Interaction of Cells in Lung Vasculature Focus of New Pulmonary Fibrosis Research

Interaction of Cells in Lung Vasculature Focus of New Pulmonary Fibrosis Research

An interaction between cells in the lungs’ vasculature appears to spur tissue regeneration and is a potential target for therapies against fibrosis, according to a study titled “Targeting of the pulmonary capillary vascular niche promotes lung alveolar repair and ameliorates fibrosis,” published in the journal Nature Medicine.

Lungs, as a result of their function, are frequently exposed to infectious or noxious environmental cues that induce injury. But the lungs are capable of undergoing facultative regeneration. Lung cells called fibroblasts produce extracellular matrix and collagen, the structural foundation for animal tissues, to induce wound healing. Production of this extracellular matrix has to be a controlled and balanced process, because uncontrolled synthesis results in scar formation and fibrosis, severely impairing pulmonary function.

Pulmonary capillary endothelial cells (PCECs, the cells lining the vessels within the pulmonary circulatory system) are important players regulating lung function and the production of paracrine factors that stimulate the propagation of alveolar progenitor cells. Since PCECs are in closed proximity to the majority of alveolar fibroblasts, researchers hypothesized that PCECs may also regulate fibroblasts and their interaction during lung repair.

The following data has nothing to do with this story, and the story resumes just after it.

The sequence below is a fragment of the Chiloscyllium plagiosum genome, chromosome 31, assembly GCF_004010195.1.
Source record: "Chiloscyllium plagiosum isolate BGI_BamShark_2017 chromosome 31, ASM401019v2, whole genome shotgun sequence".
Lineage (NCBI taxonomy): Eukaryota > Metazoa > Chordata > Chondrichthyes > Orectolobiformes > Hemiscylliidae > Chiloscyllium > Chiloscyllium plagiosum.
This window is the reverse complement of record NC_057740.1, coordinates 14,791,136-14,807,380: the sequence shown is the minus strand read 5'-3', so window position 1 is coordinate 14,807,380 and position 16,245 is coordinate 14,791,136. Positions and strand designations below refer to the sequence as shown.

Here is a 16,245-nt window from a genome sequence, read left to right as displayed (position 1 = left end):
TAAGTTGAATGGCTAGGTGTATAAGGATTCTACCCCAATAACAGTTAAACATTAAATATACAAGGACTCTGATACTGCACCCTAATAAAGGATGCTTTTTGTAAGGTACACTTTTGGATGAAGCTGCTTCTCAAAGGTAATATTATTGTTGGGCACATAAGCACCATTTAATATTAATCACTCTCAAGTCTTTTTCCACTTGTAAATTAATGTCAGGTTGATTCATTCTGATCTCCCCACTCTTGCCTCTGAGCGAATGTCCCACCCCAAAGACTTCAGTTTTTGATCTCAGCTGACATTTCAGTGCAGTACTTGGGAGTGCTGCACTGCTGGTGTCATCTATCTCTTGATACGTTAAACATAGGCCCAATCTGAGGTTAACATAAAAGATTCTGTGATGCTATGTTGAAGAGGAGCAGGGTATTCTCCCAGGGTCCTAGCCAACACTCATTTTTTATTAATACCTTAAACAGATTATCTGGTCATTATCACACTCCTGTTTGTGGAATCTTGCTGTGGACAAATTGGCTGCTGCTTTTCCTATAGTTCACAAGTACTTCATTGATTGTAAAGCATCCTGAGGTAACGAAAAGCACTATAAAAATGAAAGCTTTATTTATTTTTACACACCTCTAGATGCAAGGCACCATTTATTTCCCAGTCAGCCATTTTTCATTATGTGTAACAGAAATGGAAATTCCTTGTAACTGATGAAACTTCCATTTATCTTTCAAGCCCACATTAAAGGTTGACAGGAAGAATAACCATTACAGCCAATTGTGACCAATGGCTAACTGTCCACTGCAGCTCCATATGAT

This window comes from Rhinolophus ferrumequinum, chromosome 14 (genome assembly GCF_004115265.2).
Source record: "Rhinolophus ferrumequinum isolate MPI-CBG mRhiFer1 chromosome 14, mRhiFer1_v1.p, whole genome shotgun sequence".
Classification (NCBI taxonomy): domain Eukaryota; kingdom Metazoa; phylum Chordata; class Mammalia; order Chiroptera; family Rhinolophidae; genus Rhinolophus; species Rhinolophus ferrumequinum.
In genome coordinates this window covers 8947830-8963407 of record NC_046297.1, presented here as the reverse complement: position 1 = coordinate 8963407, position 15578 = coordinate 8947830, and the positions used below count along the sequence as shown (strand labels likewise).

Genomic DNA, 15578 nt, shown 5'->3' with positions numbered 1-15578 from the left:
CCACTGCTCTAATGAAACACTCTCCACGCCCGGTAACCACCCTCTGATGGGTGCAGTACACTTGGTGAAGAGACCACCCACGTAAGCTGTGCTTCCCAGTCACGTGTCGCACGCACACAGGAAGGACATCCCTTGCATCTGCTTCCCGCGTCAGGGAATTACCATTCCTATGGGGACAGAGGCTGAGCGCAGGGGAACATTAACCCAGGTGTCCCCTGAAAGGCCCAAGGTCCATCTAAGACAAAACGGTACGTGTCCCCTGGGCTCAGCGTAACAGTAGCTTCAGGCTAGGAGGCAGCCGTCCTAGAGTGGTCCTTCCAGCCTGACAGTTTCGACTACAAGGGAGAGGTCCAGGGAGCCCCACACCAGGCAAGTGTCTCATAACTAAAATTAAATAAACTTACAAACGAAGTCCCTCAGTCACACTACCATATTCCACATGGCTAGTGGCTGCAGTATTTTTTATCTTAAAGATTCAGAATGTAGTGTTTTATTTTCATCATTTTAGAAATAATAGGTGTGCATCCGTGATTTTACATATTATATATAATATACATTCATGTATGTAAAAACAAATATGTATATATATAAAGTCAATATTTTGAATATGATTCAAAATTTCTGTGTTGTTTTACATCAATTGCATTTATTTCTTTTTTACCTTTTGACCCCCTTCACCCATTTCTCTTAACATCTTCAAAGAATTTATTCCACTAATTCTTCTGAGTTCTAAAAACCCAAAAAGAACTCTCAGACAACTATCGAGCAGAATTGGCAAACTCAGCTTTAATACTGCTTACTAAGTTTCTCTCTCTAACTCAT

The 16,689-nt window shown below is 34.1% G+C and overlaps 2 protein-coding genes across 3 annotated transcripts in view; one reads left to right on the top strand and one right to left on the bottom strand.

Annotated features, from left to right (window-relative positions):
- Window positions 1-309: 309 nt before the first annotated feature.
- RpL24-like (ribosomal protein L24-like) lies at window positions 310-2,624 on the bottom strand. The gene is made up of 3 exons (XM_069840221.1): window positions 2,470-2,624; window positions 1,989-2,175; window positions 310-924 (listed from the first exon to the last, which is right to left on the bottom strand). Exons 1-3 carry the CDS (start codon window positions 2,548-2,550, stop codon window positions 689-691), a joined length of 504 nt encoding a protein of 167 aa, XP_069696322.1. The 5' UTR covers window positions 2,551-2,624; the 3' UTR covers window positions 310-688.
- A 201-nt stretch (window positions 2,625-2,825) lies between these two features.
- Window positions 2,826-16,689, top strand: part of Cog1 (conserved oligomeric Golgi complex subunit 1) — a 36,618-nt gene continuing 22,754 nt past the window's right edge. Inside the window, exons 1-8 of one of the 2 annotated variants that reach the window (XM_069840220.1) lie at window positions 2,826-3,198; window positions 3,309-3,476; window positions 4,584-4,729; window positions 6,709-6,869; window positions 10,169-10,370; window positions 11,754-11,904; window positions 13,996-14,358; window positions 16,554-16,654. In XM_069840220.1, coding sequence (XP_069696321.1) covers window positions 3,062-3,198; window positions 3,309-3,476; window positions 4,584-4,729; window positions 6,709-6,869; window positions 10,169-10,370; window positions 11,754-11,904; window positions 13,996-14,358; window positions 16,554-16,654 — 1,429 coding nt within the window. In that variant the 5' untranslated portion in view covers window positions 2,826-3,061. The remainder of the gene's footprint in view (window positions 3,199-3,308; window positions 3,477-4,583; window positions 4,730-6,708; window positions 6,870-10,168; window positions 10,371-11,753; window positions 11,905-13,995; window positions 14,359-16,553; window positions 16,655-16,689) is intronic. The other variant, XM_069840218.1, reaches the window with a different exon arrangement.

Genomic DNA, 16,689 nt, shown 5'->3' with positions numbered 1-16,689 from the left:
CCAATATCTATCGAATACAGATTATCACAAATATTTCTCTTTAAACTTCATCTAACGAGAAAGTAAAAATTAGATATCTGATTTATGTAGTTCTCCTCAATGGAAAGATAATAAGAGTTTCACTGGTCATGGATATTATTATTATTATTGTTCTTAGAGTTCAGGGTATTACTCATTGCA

Researchers induced lung injury in mice through intratracheal administration of bleomycin or hydrochloric acid, and observed that repetitive lung injury activates PCECs and perivascular immune macrophages, and that this activation impaired repair and promoted fibrosis. The team discovered that lung injury reduced the expression of the chemokine receptor CXCR7 in PCECs, implying a protective function for PCEC CXCR7. In fact, the team discovered that local infusion of the CXCR7 agonist TC14012 after the third bleomycin injection reduced collagen deposition and prevented alveolar epithelial damage.

The team performed further studies and found that reduced CXCR7 expression leads to the upregulation of a known pro-fibrotic factor, the Notch ligand Jagged1 (Jag1) in PCECs, and subsequently stimulates a signaling pathway that contributes to fibrosis.

By targeting PCECs Jag1 or administrating a CXCR7 agonist after lung injury, researchers promoted alveolar repair and reduced fibrosis.

In conclusion, the results indicated that chronic lung injury suppresses the protective role of CXCR7 in PCECs, leading to a perpetual production of the pro-fibrotic endothelial signal, Jag1, blocking epithelial lung repair. Therefore, targeting this niche is a potential therapy for lung fibrosis.

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